House Democrats ask IRS for Trump's tax returns

They plan to use Trump’s tax returns to inform their investigations.

House Democrats have sent their long-anticipated request for six years of President Donald Trump's tax returns to the Internal Revenue Service, the opening salvo in what could prove an explosive battle between Democrats and the Trump administration over the president’s personal finances that is expected to wind up in the courts.

In a letter to IRS Commissioner Charles Rettig, House Ways and Means Committee Chairman Richard Neal, D-Mass., requested six years of Trump’s personal and business tax information from 2013-2018, including individual tax returns and returns from eight businesses linked to Trump. He also asked whether any of them are or have been under audit - and for all the information to be delivered to Capitol Hill within a week.

"This request is about policy, not politics; my preparations were made on my own track and timeline, entirely independent of other activities in Congress and the Administration," Neal said in a statement.

Neal said that the decision to request the returns was in the interest of ensuring "the accountability of our government and elected officials. To maintain trust in our democracy, the American people must be assured that their government is operating properly, as laws intend.”

Democrats have said they would use Trump’s tax returns to inform their investigations into allegations of corruption and wrongdoing in the administration and the president’s family business.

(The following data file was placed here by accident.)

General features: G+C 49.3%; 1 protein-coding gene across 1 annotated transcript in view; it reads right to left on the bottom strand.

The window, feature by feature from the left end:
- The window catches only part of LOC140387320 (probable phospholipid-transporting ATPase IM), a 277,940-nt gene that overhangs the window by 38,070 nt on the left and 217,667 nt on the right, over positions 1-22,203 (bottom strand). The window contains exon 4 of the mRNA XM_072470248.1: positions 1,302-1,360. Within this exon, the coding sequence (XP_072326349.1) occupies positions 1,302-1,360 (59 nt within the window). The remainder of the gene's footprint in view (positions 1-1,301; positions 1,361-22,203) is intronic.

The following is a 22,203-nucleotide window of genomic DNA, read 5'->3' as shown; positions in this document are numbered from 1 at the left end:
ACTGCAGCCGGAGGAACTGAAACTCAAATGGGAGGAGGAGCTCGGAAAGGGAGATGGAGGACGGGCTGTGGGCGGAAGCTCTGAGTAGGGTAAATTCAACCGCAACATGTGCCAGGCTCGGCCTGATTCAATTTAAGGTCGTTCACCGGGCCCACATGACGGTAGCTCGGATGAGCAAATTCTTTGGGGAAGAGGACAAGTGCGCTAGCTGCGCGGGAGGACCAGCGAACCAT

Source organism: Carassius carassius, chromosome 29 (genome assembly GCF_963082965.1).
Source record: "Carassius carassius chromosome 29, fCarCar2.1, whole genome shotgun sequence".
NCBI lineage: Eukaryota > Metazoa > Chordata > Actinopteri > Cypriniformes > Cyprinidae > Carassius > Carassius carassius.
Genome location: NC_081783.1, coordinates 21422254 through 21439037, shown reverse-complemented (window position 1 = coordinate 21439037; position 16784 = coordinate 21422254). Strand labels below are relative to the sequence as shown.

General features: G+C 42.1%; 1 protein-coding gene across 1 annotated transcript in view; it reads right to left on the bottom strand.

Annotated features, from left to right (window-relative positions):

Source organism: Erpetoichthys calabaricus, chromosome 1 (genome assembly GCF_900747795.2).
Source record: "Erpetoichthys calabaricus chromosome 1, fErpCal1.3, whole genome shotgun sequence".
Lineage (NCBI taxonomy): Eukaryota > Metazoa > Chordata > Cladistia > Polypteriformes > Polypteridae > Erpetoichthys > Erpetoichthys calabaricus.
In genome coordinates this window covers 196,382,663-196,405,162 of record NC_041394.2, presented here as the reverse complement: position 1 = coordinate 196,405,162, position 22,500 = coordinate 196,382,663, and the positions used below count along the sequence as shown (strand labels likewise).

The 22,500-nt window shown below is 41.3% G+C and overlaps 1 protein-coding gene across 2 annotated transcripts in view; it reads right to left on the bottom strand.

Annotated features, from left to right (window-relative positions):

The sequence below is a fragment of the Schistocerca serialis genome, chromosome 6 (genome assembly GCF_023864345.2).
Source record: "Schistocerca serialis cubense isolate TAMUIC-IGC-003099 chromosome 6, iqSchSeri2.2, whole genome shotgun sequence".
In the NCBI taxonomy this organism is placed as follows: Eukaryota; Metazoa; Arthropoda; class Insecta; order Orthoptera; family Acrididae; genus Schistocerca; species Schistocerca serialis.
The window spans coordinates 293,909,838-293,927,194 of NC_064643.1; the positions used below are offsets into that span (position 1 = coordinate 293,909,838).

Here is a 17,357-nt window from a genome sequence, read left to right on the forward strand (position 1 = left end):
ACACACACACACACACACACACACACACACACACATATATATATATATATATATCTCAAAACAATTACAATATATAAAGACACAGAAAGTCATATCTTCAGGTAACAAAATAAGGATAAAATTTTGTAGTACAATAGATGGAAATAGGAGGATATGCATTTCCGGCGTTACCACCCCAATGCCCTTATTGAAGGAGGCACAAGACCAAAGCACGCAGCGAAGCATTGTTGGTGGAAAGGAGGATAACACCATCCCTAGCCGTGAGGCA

The IRS declined to comment.

Speaking to reporters at the White House Wednesday, Trump signaled opposition to Democrats' request.

“Until such time until I’m not under audit I would not be inclined to do that," he said.

Treasury Secretary Steven Mnuchin told lawmakers last month that the Treasury will “follow the law” and review any request. Trump, who has long considered any examination of his personal finances a red line for investigators, is expected to aggressively challenge Democrats’ request in court.

Trump broke with modern precedent as a White House candidate in 2016 when he refused to release his returns, and has continued to do so while in office. Most presidents since Richard Nixon have voluntarily released their tax returns over the past 40 years, which is not required by law.

Trump has said he continues to be under audit from the Internal Revenue Service, which the agency will not confirm or deny.

Trump’s attorney Jay Sekulow, who worked at the IRS shortly after law school, argued that Democrats would have to demonstrate a “legitimate legislative purpose” for obtaining the president’s returns, and predicted the request “probably gets litigated” in an interview with ABC News podcast “The Investigation.”

Democrats requested Trump’s personal tax returns under a 1924 provision of the tax code requiring the Treasury secretary to “furnish” any individual’s tax return information to the chairs of three congressional committees “upon written request.”

Republicans have accused Democrats of weaponizing the tax code to target Trump, and said the move would set a dangerous precedent.

House Democrats have unsuccessfully tried to pass a measure requiring presidential and vice presidential candidates to release ten years of personal tax returns as part of a larger government reform package, which has stalled in the Senate.